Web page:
A few years ago my husband and I tried to rescue a dog, a short-legged long-bodied lil’ tough guy with the face of a lab and the broad chest of a bully breed. He’d made his way to Chicago by way of kill shelter in Alabama and somewhere en route the name on his papers changed from Studley to Study. Stupidly, we brought our then three-year-old to the rescue to meet him and she fell in love.
We brought Study home knowing he had separation anxiety and having a sense that it could be pretty bad but committed to doing whatever it took to welcome him into our family. The first time we left him home, for maybe an hour tops, he tore the doorframe to shreds he was so scared. We hired the best trainer in Chicagoland who gave us a system she all but guaranteed would cure him. The only problem was that we couldn’t leave Study home alone for even one minute a day until he was ready, a point that could be weeks or even months away.
We worked the separation anxiety protocols for months, eventually building up to being able to leave him for 45 minutes, at least during the training sessions. During the months leading up to that point we stayed home. My husband and I took turns leaving the house to run errands or get some exercise. I took our daughter to church alone on Sunday mornings and ducked out of services early to be home in time for my husband to get to the last gym class of the day. While I was at work, my husband had to drive our daughter to her preschool, only half a mile away, because Study had to come with them. Because the preschool required parents to drop their kids off in the classroom, they couldn’t walk. The only option was to leave Study barking his head off in the car for five minutes and hope he didn’t hurt himself. For five months, except for walks with the dog, we only left the house as a family a handful of times, to celebrate my husband’s birthday or take our annual trip downtown for the Christmas market, each time dropping Study off at doggie daycare at $35 a pop. We didn’t mind spending the money. What we couldn’t handle was spending the day sick with worry that Study was scared or anxious or otherwise not okay when he was out of our sight. We stopped taking him when he threw up hard black plastic and we discovered that the daycare had been crating him during “nap time” against our instructions. Study had resorted to trying to eat his way out through the tray at the bottom of the kennel.
The same week that Study graduated to 45 minutes at home alone without panicking, Study bit someone, a friend visiting from out of town. The next day, Study bit him again. Study had been uneasy with people in our house since the beginning, sometimes barking from beginning to end of a visit from a friend, a babysitter, or even the trainer. Because of the separation anxiety, we couldn’t put him upstairs or downstairs or in a other room. So, we stopped inviting people over. Study had also begun lunging at dogs and people, snarling and barking, when we took him outside, so except for solitary walks, we’d stopped taking him out to parks and other public places.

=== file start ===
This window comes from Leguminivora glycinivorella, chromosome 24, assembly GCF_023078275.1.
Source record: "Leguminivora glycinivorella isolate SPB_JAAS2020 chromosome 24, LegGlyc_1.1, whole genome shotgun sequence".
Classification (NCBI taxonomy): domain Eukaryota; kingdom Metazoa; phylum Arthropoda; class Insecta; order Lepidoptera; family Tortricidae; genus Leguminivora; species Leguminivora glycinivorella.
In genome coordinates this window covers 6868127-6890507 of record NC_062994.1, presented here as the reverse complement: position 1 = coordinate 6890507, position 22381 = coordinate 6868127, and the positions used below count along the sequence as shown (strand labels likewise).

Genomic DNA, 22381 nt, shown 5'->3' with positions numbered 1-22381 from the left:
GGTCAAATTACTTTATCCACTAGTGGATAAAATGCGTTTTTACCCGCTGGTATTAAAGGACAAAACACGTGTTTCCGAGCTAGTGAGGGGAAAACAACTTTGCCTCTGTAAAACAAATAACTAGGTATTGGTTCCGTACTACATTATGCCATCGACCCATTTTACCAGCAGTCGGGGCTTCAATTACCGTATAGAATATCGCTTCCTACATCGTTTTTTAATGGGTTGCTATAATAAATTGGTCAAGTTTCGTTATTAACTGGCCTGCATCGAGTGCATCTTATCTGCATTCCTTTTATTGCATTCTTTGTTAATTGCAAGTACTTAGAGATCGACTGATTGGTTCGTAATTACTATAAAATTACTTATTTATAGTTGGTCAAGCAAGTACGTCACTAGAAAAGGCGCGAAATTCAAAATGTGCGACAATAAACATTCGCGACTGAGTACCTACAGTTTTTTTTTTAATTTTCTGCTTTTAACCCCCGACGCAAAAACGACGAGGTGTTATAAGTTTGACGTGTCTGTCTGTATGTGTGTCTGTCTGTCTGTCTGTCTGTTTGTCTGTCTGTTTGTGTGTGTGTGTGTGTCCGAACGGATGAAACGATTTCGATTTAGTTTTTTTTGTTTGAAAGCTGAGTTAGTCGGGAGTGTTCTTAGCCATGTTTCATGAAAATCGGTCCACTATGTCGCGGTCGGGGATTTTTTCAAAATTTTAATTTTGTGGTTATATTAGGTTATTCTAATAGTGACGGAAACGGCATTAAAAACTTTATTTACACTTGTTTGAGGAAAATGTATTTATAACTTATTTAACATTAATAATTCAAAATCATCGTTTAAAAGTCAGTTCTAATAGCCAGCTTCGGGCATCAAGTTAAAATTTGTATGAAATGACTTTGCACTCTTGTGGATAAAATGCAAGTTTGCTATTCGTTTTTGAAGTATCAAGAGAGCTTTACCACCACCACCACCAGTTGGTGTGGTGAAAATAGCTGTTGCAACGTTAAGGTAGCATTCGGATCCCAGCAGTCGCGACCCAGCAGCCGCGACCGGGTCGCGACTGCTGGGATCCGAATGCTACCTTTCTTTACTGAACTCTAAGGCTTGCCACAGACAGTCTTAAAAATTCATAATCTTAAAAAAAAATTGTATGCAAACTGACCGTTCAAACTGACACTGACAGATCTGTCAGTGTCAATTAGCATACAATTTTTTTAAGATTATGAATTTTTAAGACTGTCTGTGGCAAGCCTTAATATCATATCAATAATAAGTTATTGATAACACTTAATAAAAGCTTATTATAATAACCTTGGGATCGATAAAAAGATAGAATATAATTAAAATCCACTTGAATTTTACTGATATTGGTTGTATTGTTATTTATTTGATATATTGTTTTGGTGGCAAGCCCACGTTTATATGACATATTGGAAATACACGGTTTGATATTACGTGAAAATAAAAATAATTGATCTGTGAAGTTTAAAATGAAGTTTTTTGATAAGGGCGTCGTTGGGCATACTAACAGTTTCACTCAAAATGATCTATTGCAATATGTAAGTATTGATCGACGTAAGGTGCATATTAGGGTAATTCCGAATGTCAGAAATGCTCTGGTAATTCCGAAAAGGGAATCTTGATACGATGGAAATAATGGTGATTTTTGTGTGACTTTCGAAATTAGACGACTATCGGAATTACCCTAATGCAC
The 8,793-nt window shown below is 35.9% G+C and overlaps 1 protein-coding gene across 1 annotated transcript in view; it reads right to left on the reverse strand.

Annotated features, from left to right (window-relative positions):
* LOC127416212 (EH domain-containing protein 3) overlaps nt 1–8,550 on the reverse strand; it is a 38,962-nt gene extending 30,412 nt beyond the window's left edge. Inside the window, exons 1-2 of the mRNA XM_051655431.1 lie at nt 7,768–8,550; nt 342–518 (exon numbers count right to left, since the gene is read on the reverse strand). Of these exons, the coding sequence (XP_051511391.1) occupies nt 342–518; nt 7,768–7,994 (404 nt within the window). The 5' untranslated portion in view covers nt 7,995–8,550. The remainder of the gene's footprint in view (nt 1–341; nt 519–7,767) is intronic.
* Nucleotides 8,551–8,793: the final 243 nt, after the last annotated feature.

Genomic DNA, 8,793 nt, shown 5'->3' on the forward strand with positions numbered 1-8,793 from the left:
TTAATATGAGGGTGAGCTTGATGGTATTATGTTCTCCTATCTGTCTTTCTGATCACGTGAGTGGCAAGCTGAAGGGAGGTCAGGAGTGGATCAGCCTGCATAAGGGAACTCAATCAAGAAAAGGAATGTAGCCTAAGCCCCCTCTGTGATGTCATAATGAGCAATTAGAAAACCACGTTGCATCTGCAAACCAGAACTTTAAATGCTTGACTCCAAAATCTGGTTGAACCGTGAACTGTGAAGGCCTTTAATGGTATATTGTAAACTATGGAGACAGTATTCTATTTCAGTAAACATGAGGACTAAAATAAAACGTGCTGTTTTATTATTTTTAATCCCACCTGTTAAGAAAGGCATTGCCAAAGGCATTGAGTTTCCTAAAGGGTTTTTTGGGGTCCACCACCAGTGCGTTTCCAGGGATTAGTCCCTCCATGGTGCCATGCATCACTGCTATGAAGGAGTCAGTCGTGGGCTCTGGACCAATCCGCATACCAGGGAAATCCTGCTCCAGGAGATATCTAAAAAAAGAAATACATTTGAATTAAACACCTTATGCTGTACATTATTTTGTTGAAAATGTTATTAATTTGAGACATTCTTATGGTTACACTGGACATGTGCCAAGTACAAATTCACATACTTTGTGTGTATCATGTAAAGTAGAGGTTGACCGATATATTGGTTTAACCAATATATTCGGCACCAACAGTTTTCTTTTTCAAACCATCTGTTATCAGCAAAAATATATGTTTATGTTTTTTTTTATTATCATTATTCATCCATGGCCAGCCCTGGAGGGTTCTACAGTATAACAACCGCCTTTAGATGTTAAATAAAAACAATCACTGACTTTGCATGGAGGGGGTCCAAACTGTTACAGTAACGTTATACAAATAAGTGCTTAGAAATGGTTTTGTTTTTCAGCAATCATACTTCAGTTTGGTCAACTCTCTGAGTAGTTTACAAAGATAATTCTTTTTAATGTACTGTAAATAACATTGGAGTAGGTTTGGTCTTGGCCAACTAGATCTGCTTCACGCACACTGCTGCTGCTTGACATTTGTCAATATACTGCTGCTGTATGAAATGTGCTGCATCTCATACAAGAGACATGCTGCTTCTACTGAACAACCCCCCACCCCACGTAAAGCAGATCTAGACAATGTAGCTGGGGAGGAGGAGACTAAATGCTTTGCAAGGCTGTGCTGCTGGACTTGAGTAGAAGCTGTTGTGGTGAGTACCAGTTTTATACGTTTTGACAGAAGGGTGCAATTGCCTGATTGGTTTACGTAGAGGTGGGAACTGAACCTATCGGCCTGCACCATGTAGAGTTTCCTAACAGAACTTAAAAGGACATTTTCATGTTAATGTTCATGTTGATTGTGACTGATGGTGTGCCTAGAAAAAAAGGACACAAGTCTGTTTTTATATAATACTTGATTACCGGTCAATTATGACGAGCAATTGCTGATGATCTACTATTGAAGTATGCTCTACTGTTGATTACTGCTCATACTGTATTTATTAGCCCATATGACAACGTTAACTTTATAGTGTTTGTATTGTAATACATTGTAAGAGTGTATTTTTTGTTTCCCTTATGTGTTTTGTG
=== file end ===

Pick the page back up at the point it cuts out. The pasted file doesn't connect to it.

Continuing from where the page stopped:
After the bite, we called the trainer and shifted gears from separation anxiety to fear-based aggression. The trainer gave us more protocols, but no promises that they would work. We would need to acclimate Study to our friends and family over six to twelve carefully-controlled sessions each. We practiced with a few friends, but couldn’t figure out how it would work with our families and many friends who live out of state and visit not infrequently, or how we could safely allow other kids, our neighbors and our daughter’s friends into our house.
As hard as the last five months had been, we loved Study. He was part of our family. We spent our days training and playing and walking with him. At night we cuddled him on the couch. Our daughter adored him and he adored her. We knew he would never harm a hair on the head of any of the three of us. We loved him so much that we seriously considered how we could make it work: a life in which we could not leave the house and in which nobody else could come in. Eventually, we realized, that was hardly a life at all, and not fair or what we wanted for our daughter. With broken hearts, we gave Study back to the shelter, and prayed that he would be okay. In what was surely the best possible turn of events, the family that had fostered Study before he came to us–a young couple with no kids and with another dog to keep Study company–offered to take him back. Not too long after that, they adopted him. We failed to rescue Study, but he found his forever family anyway.
Three years later, everybody who didn’t already have a dog is fostering or adopting a fluffy puppy or an adorable mutt and we are–to our dog-obsessed daughter’s chagrin–still without any pets at all. It is not lost on us that Study would have been the perfect quarantine pet. Indeed, here we are, living a life in which we do not leave the house and in which nobody else comes in. It is not fair or what we wanted for our daughter. Still, I can see that our initial assessment–that such a life would hardly be worth living–was wrong. Our new life may be being lived out in close quarters with little family, but it is not small, and it is not time wasted. Those five months at home with Study built us, made us solid. We worked together to solve a problem, to weather a hard time, to make an impossible decision, and to move through grief. These next five or ten or twenty or however many months at home with each other will see us growing still, already a forever family.